With some urgency plans are made to go to Beckenham, and it is decided to get Inspector Gregson to join them. It is also thought a good idea to collect Mr Meles, in case a Greek interpreter is required.
When the party arrive at the Meles residence though, they find that the Greek interpreter has already been picked up by a cab; something that doesn’t bode well for the safety of the interpreter.
When the party of the Holmes brothers, Watson and Gregson arrive at the Myrtles it appears that the house has been abandoned; evidence shows the departure of heavily laden coach.
The house though, is not quiet as empty as it appears, as breaking through a locked door, the party find Paul Kratides and Mr Meles; both men have been gassed with charcoal fumes. The rescue proves too late for Paul Kratides, but the attention of Dr Watson sees Mr Meles saved.
The rescue has also come to late to arrest Latimer and Kemp, or rescue Sophy.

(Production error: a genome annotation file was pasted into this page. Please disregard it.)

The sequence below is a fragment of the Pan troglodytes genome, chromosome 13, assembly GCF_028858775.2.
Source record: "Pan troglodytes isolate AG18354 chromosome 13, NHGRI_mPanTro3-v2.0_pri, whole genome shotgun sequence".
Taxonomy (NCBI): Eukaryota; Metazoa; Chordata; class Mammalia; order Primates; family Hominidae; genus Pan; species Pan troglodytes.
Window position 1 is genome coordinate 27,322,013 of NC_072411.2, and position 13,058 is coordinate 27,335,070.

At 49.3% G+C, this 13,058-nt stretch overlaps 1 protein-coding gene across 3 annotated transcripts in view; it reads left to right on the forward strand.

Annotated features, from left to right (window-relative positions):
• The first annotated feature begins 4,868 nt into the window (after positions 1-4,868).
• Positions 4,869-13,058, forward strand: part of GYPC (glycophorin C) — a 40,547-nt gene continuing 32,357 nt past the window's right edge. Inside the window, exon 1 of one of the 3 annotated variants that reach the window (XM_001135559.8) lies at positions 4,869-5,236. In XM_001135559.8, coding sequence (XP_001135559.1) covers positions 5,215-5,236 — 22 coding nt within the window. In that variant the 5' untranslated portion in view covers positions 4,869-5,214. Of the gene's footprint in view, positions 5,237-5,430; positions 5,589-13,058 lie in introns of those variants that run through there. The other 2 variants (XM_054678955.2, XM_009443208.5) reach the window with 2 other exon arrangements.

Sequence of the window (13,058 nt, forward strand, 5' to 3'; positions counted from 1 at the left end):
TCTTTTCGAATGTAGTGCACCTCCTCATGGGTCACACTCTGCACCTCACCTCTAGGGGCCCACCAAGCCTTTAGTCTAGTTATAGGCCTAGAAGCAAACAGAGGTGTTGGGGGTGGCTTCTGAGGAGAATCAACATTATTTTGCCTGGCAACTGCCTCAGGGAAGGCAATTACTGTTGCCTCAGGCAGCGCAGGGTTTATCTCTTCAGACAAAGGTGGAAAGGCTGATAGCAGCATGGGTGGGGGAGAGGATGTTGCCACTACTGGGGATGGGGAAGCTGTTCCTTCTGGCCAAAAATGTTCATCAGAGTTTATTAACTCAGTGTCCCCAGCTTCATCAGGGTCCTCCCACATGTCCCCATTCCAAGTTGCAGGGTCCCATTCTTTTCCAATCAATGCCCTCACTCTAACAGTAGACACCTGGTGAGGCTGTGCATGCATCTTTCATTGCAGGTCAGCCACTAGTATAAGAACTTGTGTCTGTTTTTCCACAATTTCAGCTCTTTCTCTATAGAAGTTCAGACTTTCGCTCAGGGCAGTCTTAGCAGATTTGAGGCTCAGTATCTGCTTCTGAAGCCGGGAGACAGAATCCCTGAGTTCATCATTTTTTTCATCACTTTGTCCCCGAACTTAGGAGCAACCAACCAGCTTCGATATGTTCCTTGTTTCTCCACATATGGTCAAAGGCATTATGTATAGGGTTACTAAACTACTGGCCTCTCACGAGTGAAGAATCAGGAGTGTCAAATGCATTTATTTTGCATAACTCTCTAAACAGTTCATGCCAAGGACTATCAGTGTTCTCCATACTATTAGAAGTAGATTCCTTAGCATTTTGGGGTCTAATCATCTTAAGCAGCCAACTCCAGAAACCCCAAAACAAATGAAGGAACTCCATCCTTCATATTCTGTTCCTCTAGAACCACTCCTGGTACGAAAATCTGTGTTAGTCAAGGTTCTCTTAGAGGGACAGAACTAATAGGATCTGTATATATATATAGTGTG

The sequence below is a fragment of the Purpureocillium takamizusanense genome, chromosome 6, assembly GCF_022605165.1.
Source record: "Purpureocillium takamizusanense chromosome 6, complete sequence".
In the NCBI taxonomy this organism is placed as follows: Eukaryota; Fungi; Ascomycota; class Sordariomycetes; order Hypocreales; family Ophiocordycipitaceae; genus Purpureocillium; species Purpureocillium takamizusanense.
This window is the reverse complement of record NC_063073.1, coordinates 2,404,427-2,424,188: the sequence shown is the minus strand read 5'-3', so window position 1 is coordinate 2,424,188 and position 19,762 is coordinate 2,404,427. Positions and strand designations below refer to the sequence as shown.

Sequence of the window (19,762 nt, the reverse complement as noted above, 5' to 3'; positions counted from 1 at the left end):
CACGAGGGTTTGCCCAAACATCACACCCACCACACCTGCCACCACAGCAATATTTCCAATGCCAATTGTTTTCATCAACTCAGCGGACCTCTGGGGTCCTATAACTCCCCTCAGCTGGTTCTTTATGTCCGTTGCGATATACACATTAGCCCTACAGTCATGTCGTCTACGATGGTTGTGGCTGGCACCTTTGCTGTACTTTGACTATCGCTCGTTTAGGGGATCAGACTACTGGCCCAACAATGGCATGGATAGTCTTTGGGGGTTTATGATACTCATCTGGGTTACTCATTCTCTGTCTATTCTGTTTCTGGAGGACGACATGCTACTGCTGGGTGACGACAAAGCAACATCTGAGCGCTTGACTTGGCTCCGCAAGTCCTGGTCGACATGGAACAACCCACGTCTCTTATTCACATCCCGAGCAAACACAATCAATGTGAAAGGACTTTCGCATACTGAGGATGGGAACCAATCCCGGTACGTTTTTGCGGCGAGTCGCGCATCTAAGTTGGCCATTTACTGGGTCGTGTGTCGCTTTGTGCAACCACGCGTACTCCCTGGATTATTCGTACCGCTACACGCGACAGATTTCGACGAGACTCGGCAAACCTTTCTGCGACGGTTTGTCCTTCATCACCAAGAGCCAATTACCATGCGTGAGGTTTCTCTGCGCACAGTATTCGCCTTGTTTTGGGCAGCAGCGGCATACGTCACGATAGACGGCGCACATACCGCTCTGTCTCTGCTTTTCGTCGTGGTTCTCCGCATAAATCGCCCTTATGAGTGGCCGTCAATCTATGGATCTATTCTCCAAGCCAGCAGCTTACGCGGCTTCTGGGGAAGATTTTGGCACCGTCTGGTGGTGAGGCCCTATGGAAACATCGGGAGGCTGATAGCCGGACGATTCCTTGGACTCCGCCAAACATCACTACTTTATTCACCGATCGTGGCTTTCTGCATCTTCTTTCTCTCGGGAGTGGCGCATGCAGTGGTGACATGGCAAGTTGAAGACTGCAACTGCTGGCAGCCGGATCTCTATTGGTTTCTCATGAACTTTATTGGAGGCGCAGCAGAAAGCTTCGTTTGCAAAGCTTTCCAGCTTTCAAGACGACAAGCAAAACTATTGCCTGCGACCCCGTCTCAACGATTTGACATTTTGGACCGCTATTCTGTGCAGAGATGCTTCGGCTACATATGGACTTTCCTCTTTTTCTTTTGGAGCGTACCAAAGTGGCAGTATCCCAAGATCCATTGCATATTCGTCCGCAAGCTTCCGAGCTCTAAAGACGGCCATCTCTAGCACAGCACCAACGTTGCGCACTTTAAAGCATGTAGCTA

The gaps in Sherlock Holmes’ knowledge of the case are soon filled in.
Friends had warned Paul Kratides about the influence that Latimer was exerting over Sophy, and the brother had travelled to England from Greece to rectify that situation. Paul Kratides had though become a prisoner of Latimer, and the latter had tried to make the former sign over Sophy’s property; of course, Paul Kratides had refused to do so, ultimately leading to his own death.
There is a footnote to the adventure for news arrives of the death of two Englishmen, Latimer and Kemp, in Hungary. It appears that the two have killed each other during a fight; but Sherlock Holmes has a strong inkling that the deaths of the two men have been caused by Sophy; the sister getting her revenge.
The Greek Interpreter Interprets
Paul and Sophy
The Adventure of the Greek Interpreter
- Date of Events - 1888
- Client - Mr Meles
- Locations - The Myrtles, Beckenham
- Villain - Latimer and Kemp